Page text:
On a year-over-year basis, we expect to see solid growth in the second half. We expect expenses to decrease. Certain line items should be seasonally higher such as occupancy, advertising and travel and entertainment. In addition, as we continue to invest for the future, technology investments are expected to rise modestly as they typically do in the second half of the year. However, more than offsetting these factors, we expect second quarter levels of litigation-related expense and deferred comp will not repeat. Finally, as I indicated on the previous slide, we plan to continue share repurchases.

Now I’ll turn the call back to Curt.

Curtis C. FarmerChairman, President and Chief Executive Officer

Thank you, Jim. As I mentioned at the beginning of the call, we are seeing many favorable trends, including some loan growth momentum in certain business lines, including General Middle Market. With strong ISM services and manufacturing indices and a record number of job openings, business and consumer confidence remains positive and is supportive of continued growth in the back half of the year.

As we continue to navigate this ultra-low interest rate environment, we are focused on delivering a more diversified and balanced revenue base with an emphasis on fee generation. And our progress is demonstrated in the consistent increase in non-interest income over the past five quarters. We are investing for the future to ensure we can provide high-caliber products such as our treasury management services. In the second quarter, Comerica became one of the first banks to offer commercial banking customers the ability to send real-time payments. In addition, business deposit capture now includes the ability to scan images of checks for deposit with [Technical Issues] device.

Finally, utilizing intelligent automation, we improved our integrated receivables offering. Our expertise and experience continues to help us build and solidify our long-term relationships, particularly in extraordinary times like these. We are uniquely positioned with our nimble asset size, large customer deposit funding base, and commercial bank weighting complemented by a robust retail and wealth management capabilities.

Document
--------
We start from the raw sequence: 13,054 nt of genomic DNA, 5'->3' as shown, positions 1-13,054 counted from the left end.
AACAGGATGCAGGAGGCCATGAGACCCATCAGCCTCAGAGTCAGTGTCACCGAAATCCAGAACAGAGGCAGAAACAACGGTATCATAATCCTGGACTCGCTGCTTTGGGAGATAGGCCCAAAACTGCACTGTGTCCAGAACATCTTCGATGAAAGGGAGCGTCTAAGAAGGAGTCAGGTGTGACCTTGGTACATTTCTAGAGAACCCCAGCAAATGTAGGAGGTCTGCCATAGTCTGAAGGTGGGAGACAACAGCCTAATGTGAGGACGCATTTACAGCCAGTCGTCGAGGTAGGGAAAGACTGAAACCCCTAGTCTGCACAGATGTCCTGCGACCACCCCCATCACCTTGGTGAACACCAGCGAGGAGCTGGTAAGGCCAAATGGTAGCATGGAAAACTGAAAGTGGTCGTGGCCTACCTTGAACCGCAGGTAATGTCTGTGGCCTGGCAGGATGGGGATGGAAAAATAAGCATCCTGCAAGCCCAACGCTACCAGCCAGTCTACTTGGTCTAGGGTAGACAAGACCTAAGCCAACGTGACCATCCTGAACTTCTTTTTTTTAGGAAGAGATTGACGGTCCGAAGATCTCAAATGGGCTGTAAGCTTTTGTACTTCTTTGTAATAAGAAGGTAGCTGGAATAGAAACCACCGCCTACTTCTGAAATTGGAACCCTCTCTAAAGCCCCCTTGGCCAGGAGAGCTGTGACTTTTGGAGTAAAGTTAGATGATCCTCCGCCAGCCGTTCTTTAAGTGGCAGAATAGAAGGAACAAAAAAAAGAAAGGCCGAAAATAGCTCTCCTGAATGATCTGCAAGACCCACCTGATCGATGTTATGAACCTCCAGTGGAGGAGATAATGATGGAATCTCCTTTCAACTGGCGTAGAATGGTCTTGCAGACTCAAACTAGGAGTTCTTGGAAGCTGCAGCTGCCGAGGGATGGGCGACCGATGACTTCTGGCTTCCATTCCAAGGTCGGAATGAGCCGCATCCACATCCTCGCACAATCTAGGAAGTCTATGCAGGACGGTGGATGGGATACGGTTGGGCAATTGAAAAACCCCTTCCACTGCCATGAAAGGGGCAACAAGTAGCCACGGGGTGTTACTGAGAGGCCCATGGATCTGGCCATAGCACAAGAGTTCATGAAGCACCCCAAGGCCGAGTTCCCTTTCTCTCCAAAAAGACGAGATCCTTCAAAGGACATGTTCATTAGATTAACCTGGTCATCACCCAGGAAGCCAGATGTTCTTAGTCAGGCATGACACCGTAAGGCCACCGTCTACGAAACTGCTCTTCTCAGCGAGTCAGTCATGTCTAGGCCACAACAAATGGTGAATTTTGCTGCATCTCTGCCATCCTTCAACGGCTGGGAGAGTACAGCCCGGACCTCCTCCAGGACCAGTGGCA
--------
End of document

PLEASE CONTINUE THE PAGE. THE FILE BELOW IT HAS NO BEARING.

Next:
Finally, we are committed to maintaining our conservative credit culture, strong capital base, and expense discipline. These key strengths provide the foundation for creating long-term shareholder value.

Thank you for your time and now we’d be happy to take your questions.

Questions and Answers:

Operator

[Operator Instructions] Our first question will come from the line of Gary Tenner with D.A. Davidson.

Curtis C. FarmerChairman, President and Chief Executive Officer

Good morning, Gary.

Gary TennerD.A. Davidson — Analyst

Good morning. Thanks for taking my questions. I want to just ask about the loan outlook for the back half of the year. You know, I know, talking about generally more positive and close to a bottom on dealer floor plan. Wondering about the energy segment, in particular E&P balances, kind of, stabilized this quarter after a decline last quarter. How are you thinking about that segment now given the increase in commodity prices?

Peter L. SefzikExecutive Vice President, Executive Director – Commercial Bank

Gary, it’s Peter. And appreciate the question. Yes, we are still an energy bank and over the years, you’ve seen our portfolio. We migrated away from the services business, still in mid-stream, still in E&P. We are seeing opportunities, but we’re being very selective about what we do. The underwriting is probably more conservative than it was in years past. I don’t know that I would tell you that — what commodity prices have done lately has necessarily made us dive into it more. We have seen improvement in the credit portfolio, which is really good. And so I think we’re going to continue to have opportunities there. I do feel like the headwind we’ve seen over the last few years of balances dropping is slowing. So we’re encouraged. We’re encouraged by that and feel like it’s a space we’re going to continue to be able to be successful at.

Gary TennerD.A. Davidson — Analyst

Okay, I appreciate that. And then just a follow-up, if I could, on kind of expectations for liquidity deployment back half of the year. Obviously, that influx of deposits continues quite a bit and the net increases in the securities portfolio was fairly modest for the quarter. So even with your commentary about expectations that customers start to use those deposits at some point, it seems like you’ve got plenty of excess liquidity that you could put to work and just thinking about how you are viewing that going forward.